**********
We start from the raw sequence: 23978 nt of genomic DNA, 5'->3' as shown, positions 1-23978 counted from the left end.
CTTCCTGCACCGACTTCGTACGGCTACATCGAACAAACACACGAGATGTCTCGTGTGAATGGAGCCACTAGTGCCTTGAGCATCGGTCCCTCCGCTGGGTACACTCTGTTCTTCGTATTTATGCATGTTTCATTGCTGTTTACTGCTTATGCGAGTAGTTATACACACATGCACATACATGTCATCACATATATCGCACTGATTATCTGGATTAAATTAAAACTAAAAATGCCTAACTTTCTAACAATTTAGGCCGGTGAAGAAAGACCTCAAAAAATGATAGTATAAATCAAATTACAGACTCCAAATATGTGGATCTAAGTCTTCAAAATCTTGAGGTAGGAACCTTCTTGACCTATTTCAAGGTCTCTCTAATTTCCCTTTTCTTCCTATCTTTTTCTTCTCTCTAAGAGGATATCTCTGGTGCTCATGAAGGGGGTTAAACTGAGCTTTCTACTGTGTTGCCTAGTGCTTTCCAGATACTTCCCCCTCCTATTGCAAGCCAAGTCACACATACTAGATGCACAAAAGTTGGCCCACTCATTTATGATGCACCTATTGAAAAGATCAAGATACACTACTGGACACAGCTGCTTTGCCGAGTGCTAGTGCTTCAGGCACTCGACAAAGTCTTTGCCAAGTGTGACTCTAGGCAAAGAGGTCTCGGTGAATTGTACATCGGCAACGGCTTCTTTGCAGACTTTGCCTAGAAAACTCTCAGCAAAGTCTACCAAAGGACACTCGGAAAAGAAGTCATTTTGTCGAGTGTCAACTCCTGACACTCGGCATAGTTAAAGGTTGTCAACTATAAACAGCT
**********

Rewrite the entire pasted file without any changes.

We start from the raw sequence: 23978 nt of genomic DNA, 5'->3' as shown, positions 1-23978 counted from the left end.
CTTCCTGCACCGACTTCGTACGGCTACATCGAACAAACACACGAGATGTCTCGTGTGAATGGAGCCACTAGTGCCTTGAGCATCGGTCCCTCCGCTGGGTACACTCTGTTCTTCGTATTTATGCATGTTTCATTGCTGTTTACTGCTTATGCGAGTAGTTATACACACATGCACATACATGTCATCACATATATCGCACTGATTATCTGGATTAAATTAAAACTAAAAATGCCTAACTTTCTAACAATTTAGGCCGGTGAAGAAAGACCTCAAAAAATGATAGTATAAATCAAATTACAGACTCCAAATATGTGGATCTAAGTCTTCAAAATCTTGAGGTAGGAACCTTCTTGACCTATTTCAAGGTCTCTCTAATTTCCCTTTTCTTCCTATCTTTTTCTTCTCTCTAAGAGGATATCTCTGGTGCTCATGAAGGGGGTTAAACTGAGCTTTCTACTGTGTTGCCTAGTGCTTTCCAGATACTTCCCCCTCCTATTGCAAGCCAAGTCACACATACTAGATGCACAAAAGTTGGCCCACTCATTTATGATGCACCTATTGAAAAGATCAAGATACACTACTGGACACAGCTGCTTTGCCGAGTGCTAGTGCTTCAGGCACTCGACAAAGTCTTTGCCAAGTGTGACTCTAGGCAAAGAGGTCTCGGTGAATTGTACATCGGCAACGGCTTCTTTGCAGACTTTGCCTAGAAAACTCTCAGCAAAGTCTACCAAAGGACACTCGGAAAAGAAGTCATTTTGTCGAGTGTCAACTCCTGACACTCGGCATAGTTAAAGGTTGTCAACTATAAACAGCT